What it is & where it comes from?

Sometimes people express concern about condensation – the fog or moisture that can appear on windows in the colder months.  This does not indicate a problem with either the construction or installation of the windows. Quite the contrary, it indicates that the windows and sealed units are performing well.  Aluminium frames are even more likely to cause condensation problems.  Basically, condensation occurs when humid air comes into contact with a surface that is cooler than the air itself. This happens most often in winter,

The humidity that leads to condensation is a normal product of everyday life. According to studies, a family of four can release up to twenty pounds of moisture that is the equivalent to two and a half gallons of water – into the air every day, just through the daily routines of cooking, showering, cleaning, and breathing. Therefore, the more activity in your home, the more likely you are to see condensation.  Other major contributors to household humidity include: humidifiers, water pans on radiators or wood stoves, kerosene heaters, drying laundry, and houseplants. The construction of the home – the kind and amount of ventilation, the presence or absence of a cellar – even the soil type and drainage patterns of the land on which it is built can add humidity as well.  In many cases, simply being aware of the sources can reduce humidity and reducing daily use – for example, boil less and bake more when cooking and take shorter showers.

Here’s what you can do to reduce the humidity that causes condensation.

Fan it out: when using bathrooms, kitchen, or laundry room, turn on any built-in fans.

Dry it Out: Use a dehumidifier to remove excessive moisture from the air.

Air it Out: Every day, open a door or window for a few minutes to air out the home.

Move it out: in cold weather, move houseplants to the sunroom or other seldom-used room.

Other methods exist, but may require professional advice.

Outdoor condensation

Condensation on the outdoor surface of an insulating unit is not and indication that the glass or insulating unit is defective. Under the right set of atmospheric conditions it is possible to get condensation on the exterior glass surface of an insulating glass unit.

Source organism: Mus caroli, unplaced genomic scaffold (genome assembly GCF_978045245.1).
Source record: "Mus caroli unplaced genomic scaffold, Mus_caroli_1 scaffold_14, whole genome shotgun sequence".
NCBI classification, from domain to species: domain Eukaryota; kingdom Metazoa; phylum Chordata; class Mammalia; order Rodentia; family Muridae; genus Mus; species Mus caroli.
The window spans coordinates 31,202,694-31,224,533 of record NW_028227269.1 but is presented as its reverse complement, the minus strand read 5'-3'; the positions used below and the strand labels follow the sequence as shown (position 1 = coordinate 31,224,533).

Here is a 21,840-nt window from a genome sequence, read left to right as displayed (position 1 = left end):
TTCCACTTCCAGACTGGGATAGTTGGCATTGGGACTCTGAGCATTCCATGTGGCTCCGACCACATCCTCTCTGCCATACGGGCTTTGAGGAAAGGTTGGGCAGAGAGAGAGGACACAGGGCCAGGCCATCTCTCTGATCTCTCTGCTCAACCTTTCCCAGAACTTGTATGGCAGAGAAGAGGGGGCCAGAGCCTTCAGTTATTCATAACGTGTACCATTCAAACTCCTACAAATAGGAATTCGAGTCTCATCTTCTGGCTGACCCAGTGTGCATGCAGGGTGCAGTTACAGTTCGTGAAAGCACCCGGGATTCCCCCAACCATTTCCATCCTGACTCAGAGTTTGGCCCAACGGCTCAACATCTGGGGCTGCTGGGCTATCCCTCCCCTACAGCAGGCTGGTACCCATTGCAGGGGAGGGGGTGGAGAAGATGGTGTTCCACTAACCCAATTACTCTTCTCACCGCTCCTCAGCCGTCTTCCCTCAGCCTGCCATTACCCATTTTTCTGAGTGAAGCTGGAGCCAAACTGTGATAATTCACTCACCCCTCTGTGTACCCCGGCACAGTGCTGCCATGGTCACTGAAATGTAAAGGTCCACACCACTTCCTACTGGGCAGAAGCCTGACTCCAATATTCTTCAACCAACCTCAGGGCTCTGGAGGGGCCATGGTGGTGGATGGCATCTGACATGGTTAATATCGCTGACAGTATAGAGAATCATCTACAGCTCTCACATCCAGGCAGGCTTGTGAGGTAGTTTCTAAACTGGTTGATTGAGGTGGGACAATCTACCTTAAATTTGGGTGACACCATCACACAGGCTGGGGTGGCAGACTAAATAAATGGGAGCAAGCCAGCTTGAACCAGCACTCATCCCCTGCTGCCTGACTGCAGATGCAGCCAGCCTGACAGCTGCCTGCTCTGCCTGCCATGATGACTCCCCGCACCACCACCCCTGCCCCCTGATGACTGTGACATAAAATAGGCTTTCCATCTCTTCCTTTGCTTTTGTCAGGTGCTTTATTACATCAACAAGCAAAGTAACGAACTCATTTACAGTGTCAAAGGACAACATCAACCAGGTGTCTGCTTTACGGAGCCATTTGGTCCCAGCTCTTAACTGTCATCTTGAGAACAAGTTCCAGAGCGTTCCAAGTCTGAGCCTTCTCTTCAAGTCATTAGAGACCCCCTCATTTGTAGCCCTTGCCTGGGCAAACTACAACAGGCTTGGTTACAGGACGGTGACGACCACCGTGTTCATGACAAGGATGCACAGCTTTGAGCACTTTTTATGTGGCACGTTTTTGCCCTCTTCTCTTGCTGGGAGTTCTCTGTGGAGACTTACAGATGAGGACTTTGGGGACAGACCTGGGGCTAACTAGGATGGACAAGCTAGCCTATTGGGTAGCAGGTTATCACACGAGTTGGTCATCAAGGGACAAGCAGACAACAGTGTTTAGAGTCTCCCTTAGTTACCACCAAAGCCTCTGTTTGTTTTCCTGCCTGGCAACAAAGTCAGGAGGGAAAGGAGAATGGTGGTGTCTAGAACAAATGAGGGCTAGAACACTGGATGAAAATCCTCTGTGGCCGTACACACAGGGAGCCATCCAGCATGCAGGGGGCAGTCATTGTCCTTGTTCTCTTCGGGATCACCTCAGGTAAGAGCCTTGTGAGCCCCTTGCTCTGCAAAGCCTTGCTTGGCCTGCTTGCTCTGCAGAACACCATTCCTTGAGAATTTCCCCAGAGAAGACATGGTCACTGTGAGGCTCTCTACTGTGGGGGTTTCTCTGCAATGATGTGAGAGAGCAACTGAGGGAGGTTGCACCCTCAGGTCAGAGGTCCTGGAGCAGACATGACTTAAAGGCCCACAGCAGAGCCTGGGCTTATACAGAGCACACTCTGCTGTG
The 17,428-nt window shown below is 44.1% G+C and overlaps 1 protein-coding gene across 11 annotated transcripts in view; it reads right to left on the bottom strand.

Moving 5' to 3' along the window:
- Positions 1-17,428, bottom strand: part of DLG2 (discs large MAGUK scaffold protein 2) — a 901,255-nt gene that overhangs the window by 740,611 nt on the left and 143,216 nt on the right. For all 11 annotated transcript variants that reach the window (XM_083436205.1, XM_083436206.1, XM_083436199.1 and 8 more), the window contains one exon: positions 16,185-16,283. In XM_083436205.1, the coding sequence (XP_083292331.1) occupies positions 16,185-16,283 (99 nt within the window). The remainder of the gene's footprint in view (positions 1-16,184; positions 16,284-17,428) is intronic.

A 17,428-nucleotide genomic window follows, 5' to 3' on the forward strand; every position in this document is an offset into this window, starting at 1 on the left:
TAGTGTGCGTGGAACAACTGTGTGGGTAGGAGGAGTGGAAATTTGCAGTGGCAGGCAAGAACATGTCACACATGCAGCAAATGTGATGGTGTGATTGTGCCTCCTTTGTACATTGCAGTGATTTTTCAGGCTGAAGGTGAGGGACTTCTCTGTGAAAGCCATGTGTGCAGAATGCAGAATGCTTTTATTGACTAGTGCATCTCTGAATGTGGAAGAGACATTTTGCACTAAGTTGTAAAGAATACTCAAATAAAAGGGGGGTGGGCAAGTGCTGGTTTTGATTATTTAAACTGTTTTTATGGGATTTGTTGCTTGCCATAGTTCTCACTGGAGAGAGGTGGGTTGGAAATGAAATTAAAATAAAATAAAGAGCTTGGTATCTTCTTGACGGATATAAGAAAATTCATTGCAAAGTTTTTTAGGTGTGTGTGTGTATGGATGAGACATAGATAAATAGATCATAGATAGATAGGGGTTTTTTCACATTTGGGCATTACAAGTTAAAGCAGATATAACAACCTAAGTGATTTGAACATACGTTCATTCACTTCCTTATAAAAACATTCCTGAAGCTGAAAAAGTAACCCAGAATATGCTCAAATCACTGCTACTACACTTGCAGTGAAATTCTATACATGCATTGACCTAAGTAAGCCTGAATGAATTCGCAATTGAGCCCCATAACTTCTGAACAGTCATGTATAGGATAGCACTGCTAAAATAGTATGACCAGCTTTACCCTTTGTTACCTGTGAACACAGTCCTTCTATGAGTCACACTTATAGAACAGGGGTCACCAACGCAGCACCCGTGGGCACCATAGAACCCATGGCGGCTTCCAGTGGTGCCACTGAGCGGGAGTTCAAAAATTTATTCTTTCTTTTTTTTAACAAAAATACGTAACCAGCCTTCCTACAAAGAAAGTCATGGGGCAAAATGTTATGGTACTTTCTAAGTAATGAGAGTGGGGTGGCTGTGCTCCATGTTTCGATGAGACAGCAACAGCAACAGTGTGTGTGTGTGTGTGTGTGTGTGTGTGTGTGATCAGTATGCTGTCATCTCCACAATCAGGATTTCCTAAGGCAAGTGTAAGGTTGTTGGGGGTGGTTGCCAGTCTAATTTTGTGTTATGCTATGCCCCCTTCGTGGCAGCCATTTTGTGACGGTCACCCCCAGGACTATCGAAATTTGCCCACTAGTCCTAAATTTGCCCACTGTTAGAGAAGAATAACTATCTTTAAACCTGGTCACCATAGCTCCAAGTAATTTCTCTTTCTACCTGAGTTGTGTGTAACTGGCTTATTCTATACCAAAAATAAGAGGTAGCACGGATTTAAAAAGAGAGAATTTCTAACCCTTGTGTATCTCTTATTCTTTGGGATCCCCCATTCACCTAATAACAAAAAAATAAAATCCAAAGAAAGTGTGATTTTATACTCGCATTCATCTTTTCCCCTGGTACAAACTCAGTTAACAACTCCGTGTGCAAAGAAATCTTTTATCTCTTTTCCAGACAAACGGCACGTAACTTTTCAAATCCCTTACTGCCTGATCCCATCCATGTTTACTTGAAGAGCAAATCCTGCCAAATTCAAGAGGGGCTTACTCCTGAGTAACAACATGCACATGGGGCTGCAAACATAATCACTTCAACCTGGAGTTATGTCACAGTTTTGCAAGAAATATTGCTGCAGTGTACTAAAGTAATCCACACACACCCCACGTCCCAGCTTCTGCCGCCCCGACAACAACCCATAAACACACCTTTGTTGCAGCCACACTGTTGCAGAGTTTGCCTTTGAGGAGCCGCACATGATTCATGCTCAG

Exposed to certain atmospheric conditions, the exterior surface of the glass can radiate heat away to the night sky such that the glass temperature falls below the dew point of ambient air. When this occurs, moisture from the air condenses on the glass surface. Only when the glass temperature rises above the dew point will the condensation evaporate back into the air. Just like the dew formation on grass, cars and outside furniture it is common and accepted as a fact of nature.

The presence of moisture indicates that specific set atmospheric conditions exist and that the insulating glass is indeed doing its job – that of insulating the building from the environment. In this case, that insulation capability is what retards the flow of building heat through the glass and prevents warming of the exterior above the dew point.

If exterior condensation occurs on insulating glass, there is little or nothing that can be done to prevent its reoccurrence. Draperies should be open to allow as much heat transfer through the glass as possible. Trees or buildings can block the radiation view to the sky. Shrubbery immediately adjacent to the glass can increase local humidity and may need to be moved. The exterior surface of the glass will warm and the condensation will evaporate when the heat loss to the sky is blocked (i.e. clouds), the wind picks up, or sunlight is absorbed on the glass surface.